Fiona Dalton, CEO

Chief executive's blog - 31 August 2017

In my personal blog, I'll keep you up to date on what's happening at the Trust, sharing what I think we're doing well and what we can improve.

Fiona Dalton, chief executive

At this time of year I always think about all the (mostly) young people getting their GCSE and A level results – I think about all the varying emotions of anxiety, joy and despair, and the decisions that they will be making about future education, work and career choices.

In particular I’ve been thinking about why you might choose to work in healthcare.

Earlier this week I met a member of the paediatric orthopaedic outpatient team who amazingly has worked for the NHS for 53 years! I asked him what he would say to young people about a career in healthcare, and he talked about the opportunity to work in a great team, and to make a difference.

This was illustrated so powerfully in the documentary last night about Taylor, a young man who was cared for by our neuro intensive care unit (ICU) following a road traffic accident. If you haven’t watched this very powerful film, I would highly recommend it – it showed beautifully the expertise and compassion of neuro ICU, and the difference that this team made to an individual patient and their family. View the documentary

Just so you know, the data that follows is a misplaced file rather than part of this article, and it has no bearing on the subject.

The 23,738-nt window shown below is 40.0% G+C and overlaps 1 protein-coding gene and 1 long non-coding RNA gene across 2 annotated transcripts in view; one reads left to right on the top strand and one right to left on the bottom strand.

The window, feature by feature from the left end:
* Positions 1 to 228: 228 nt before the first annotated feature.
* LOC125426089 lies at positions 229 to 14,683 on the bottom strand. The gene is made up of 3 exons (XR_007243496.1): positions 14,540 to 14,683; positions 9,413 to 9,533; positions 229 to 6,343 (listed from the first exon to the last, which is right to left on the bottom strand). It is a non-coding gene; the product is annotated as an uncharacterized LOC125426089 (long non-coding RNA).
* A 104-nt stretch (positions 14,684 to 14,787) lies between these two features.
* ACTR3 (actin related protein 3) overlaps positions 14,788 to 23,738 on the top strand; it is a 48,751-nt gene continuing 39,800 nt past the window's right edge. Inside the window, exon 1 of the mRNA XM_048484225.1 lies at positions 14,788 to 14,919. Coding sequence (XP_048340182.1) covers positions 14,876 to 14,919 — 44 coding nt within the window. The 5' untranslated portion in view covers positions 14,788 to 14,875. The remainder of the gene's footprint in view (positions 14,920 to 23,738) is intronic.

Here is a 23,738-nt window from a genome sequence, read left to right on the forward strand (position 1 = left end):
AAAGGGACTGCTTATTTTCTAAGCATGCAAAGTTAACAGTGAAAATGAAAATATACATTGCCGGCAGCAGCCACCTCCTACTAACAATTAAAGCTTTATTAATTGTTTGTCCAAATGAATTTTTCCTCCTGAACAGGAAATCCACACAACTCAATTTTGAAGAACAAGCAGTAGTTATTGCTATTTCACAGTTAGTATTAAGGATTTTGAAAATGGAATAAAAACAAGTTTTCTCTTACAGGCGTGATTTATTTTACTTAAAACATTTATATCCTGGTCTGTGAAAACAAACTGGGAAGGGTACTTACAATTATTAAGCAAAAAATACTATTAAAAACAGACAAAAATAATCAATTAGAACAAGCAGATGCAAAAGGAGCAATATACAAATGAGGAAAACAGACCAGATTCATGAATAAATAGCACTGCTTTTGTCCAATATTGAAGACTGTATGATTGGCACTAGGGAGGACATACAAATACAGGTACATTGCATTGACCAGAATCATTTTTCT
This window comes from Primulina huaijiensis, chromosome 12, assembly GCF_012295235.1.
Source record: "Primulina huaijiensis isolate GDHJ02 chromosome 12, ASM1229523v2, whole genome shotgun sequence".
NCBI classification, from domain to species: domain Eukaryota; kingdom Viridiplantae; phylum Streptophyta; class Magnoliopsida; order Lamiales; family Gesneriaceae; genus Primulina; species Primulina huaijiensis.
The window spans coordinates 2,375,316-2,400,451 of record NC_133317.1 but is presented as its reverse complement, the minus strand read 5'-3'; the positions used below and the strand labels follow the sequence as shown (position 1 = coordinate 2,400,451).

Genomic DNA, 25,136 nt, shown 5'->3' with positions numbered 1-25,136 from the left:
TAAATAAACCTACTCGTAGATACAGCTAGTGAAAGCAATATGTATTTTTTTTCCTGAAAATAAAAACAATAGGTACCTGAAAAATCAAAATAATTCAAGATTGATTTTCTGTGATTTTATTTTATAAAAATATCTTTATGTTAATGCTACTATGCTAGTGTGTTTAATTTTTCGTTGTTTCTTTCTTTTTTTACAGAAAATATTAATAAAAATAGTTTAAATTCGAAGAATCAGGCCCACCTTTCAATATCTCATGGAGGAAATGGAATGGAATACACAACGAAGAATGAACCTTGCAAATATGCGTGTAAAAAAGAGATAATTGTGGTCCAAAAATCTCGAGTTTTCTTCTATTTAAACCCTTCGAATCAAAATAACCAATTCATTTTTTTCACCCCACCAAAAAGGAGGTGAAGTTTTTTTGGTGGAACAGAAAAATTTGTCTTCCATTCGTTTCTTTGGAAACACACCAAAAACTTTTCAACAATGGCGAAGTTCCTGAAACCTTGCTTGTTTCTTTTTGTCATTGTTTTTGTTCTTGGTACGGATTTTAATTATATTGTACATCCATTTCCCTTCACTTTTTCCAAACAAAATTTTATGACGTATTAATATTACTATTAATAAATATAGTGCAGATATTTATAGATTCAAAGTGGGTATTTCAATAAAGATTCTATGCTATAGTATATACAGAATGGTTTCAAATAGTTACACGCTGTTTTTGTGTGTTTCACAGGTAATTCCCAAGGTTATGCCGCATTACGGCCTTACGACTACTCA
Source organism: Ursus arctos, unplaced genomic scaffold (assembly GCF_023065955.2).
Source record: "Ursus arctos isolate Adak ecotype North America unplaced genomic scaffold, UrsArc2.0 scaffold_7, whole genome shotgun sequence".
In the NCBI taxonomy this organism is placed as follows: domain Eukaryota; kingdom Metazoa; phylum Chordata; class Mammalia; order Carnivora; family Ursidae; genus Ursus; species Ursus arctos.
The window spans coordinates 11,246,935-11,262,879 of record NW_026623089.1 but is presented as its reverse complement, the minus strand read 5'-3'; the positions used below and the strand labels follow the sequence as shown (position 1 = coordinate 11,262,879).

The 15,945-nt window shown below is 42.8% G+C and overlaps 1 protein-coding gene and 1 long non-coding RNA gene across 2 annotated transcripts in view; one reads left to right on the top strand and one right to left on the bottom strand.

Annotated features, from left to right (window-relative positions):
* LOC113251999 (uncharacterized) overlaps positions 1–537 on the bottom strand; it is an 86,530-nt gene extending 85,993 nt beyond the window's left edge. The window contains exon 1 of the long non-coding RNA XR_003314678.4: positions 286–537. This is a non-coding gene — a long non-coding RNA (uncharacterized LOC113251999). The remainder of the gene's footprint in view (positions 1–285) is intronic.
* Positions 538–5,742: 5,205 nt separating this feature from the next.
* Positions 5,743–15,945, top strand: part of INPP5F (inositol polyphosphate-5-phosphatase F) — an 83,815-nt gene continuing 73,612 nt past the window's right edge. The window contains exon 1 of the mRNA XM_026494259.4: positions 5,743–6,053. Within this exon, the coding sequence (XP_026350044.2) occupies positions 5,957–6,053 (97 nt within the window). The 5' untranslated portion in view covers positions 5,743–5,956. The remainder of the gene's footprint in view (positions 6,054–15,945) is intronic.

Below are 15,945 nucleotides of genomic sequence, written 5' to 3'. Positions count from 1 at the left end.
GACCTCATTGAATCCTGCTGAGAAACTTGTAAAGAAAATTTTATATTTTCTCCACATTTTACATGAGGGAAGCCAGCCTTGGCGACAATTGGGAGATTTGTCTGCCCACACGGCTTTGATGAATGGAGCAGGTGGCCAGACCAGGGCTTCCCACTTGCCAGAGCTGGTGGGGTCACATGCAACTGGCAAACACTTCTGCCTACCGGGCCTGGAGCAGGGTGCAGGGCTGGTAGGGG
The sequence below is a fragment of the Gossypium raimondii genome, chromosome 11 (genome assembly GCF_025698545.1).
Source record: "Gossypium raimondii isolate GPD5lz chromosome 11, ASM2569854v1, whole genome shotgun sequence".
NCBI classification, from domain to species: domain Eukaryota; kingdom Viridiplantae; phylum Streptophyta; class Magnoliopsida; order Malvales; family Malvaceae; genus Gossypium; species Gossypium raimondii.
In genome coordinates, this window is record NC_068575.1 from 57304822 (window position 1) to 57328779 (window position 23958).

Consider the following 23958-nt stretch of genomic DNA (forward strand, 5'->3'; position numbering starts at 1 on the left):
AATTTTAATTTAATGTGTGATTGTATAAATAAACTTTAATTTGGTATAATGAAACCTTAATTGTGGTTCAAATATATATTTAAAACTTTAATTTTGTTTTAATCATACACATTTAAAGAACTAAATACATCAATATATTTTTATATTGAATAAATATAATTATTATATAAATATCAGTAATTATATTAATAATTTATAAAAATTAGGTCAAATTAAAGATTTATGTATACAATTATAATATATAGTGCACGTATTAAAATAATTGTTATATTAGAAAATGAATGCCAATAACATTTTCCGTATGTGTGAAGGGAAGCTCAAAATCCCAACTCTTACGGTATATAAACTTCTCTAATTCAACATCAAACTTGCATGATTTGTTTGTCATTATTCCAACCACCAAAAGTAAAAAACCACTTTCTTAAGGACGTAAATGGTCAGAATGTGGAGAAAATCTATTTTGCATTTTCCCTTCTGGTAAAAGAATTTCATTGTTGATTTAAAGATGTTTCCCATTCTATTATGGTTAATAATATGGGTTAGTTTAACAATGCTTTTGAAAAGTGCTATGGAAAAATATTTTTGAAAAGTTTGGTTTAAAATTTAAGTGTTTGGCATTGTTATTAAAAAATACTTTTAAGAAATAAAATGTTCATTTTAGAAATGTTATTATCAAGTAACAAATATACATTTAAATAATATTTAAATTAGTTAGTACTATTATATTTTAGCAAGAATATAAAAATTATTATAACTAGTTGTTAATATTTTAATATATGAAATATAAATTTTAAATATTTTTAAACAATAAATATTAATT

I also received a letter from a patient last week which illustrated the impact of our services in a very different way, and I have copied (with her permission) some of her words here:

“I’m writing this as I want you to know about my amazing experience at the Princess Anne Hospital and to ensure that the team involved is aware of my gratitude, appreciation, and heartfelt thanks......I'm conscious that it has taken a huge team to get me through to this stage of my treatment and I'm really keen that every single one of them knows that I am incredibly grateful for the outstanding care and attention I have received.
I went along for a routine mammogram and then I received a letter asking me to go for a second stage tests. This letter knocked me for six and……. I spent the next few days in a state of anxiety..... I had a second mammogram, ultrasound and biopsy and the radiologist told me there and then that she thought it was cancer. Not a great thing to hear but I appreciated being told the truth. I was taken out of her office and the breast care nurse then spent some time with me as I tried to make sense of what I had been told. She was quite simply fabulous and without her that morning I think I would have crumbled. With great care she took me through the next steps and answered every one of my questions honestly and with patience.